As far as landing pads go, North Saanich seems at first glance an unlikely choice for Prince Harry and Meghan.
But maybe it’s not. Fruit stands and the odd, errant sheep dot the winding country roads surrounding their rented estate. It’s not unusual to see horses trotting down the middle of the single-lane road fronting the $14-million home on Patricia Bay.
The locals, with their gumboots, walking sticks and wet Labradors, really put the British in British Columbia. Harry must feel right at home. The nearby deli carries curry pies, Cornish pasties and Scottish crisps. Sea Cider, a local cider house, offers decent scrumpy. Saanichton butcher Fraser Orr is said to be “the best haggis maker on this side of the Atlantic.” Every afternoon, the Fairmont Empress Hotel in nearby Victoria serves an elaborate high tea. There’s an island youth cricket league with 15 teams.
Ever since Harry and Meghan, the Duke and Duchess of Sussex, decamped for Vancouver Island with their son, Archie, late last year as a prelude to stepping down from their royal duties, British Columbians have been reacting with bemusement over the bit role the island has been playing in the psychodrama roiling England.
E News reports that the couple is considering a relocation to Los Angeles for the summer, but while they remain on Vancouver Island, the young family’s mostly septuagenarian neighbours on “the peninsula,” as the Saanich Peninsula is locally known, are feeling deeply protective of them.
“We just want them to be left alone,” said one woman, who asked not to be named for fear of being mobbed by British press. She feels “sick” whenever she sees a boat on the inlet, she added, worried that a paparazzo is training a long lens at the young family.
She needn’t worry. Many of the island’s boat operators are refusing to take photographers to the waters surrounding the estate.
“I take people out to take pictures of eagles, whales and seals – things people should be looking at,” said Reg Kirkham, who owns Island Water Taxi. “I don’t go peeping in windows.” Mr. Kirkham said he has refused multiple offers from paparazzi. “We all put our pants on one leg at a time. They’re humans, too.”
The nearest café, where Harry has stopped for sandwiches and coffee, has posted a sign reading “No press zone” to its front door, making its allegiance clear.
“They keep coming and coming,” the woman working the till said of the paparazzi, rolling her eyes. “They don’t seem to understand the meaning of the word ‘no.’”
One of their neighbours has formed a Facebook group, where members can identify locations of paparazzi, when they spot them, to help the couple’s security team.
Others are delighting in toying with visiting British press. When reporters stopped the royals’ 83-year-old neighbour to ask if he had seen “them,” he stonewalled: “Who?” He then stared blankly back at the journalists. “Oh, right, them – yeah, Archie’s been keeping us up all night with his wailing.”
After Meghan and her eight-month-old son were photographed from behind bushes in Horth Hill Regional Park last week, a young father bawled out the American paparazzo who took the pictures, a confrontation caught by CHEK, a local TV station. “I spent the last 11 days in the community,” photographer Derek Shook said in defending himself. “Do you think a guy like you does anything for this community?” the local replied.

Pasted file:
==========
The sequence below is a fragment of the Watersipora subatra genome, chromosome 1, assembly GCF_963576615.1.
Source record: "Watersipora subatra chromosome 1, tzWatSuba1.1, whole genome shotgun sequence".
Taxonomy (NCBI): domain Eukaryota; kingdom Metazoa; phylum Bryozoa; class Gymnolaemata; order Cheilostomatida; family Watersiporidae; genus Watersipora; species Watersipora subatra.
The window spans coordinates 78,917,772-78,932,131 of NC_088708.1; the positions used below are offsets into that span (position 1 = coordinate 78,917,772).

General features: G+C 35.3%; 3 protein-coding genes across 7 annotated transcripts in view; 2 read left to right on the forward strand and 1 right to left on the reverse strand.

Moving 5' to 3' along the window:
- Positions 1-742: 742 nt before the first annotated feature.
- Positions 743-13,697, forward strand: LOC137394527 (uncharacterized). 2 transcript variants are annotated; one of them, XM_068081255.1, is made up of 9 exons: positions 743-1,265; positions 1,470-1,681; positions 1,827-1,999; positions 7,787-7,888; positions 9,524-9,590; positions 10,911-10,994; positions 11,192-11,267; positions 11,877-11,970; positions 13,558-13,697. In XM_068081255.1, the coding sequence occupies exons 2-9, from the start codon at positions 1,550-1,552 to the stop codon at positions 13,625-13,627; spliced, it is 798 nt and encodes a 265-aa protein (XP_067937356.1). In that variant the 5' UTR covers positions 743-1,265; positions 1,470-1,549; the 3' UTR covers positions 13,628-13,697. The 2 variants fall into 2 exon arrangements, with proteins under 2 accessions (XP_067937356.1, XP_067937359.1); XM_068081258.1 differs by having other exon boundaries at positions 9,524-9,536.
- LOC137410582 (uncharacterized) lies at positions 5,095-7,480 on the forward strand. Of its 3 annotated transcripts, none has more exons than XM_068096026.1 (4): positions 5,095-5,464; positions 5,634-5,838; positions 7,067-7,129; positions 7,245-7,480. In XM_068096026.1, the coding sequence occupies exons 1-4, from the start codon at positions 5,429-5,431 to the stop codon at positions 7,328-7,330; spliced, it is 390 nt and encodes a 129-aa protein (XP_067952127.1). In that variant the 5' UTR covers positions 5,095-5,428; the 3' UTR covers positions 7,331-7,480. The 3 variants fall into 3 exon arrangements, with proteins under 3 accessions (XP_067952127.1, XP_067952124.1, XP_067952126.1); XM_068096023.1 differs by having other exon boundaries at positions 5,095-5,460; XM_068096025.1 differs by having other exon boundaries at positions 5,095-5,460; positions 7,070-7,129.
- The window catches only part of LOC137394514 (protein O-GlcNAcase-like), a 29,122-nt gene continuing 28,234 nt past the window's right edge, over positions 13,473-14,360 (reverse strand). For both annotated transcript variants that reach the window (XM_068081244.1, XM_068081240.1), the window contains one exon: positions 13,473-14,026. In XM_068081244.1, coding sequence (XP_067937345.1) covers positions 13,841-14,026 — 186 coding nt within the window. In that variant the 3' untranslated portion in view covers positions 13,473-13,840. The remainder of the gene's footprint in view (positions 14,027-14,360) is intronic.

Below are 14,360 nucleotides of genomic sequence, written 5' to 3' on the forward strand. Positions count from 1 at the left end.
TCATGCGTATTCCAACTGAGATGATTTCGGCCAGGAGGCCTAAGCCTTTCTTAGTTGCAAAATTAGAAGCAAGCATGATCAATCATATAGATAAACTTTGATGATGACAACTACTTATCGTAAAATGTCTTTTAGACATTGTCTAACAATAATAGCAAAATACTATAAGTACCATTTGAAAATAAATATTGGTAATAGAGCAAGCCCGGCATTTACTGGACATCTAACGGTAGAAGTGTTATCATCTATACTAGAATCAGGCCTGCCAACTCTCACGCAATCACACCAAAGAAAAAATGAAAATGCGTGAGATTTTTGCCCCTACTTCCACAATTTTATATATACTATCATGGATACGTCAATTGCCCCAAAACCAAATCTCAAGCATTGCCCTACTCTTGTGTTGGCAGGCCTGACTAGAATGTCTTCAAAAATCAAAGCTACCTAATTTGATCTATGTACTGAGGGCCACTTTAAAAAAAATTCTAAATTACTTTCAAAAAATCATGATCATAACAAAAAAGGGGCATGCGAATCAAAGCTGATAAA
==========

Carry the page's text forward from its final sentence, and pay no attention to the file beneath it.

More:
Meghan and Harry are not unaware of the locals’ mother-hen instincts. Miles Arsenault, who runs a taxi boat from nearby Deep Cove, said he received a phone call from Meghan herself – whom he described as “sweet, real and sincere” – after it was reported that he’d refused to take Japanese photographers to shoot their home abutting the Tseycum First Nation.
(Tseycum leadership have taken the opportunity to note that the stunning, four-acre headland where the estate lies was stolen from their ancestors, who were crowded onto a reserve totalling less than one square kilometre. Harry and Meghan, on their way to Victoria, likely drive through it. They might notice that the busy roadway, which was built without consent on Tseycum burial grounds, bisects the reserve, cutting off access to the ocean.)
Islanders are also getting a taste of the “fact-checking” that goes into royal coverage from abroad. More than a month into Meghan and Harry’s Canadian sojourn, Vancouver is still being confused with Vancouver Island, which has been described as a “largely uninhabited” resort island, with “few highways.”
The Canadian news media has been considerably different, in keeping with its own traditions.
Victoria’s Times Colonist, the biggest newspaper on the island of 800,000, declined to report on their presence until after they returned to London briefly early in the new year: “Their connection to our island is worthy of note,” editor and publisher David Obee wrote in an editorial, “but their day-to-day existence here is not. Let them be.”
When it comes to writing about the private lives of politicians, hockey players and movie stars, Canadian news media have set an unusually high bar. Unless a public interest case can be made, extramarital affairs and step siblings tend to be out of bounds. This makes Canadian outlets unlikely to dispatch photographers to haunt the bushes outside Meghan and Harry’s home, or publish anything Meghan’s family, the Markles, have to say.
It’s all very Canadian, not that the locals surrounding the peninsula’s royal guests are apologetic.
“I deal with millionaires and billionaires all the time,” said Mr. Kirkham, the water taxi operator who has taken several other celebrities to private islands in the Strait of Georgia. “We just respect it. They’re safe here.”
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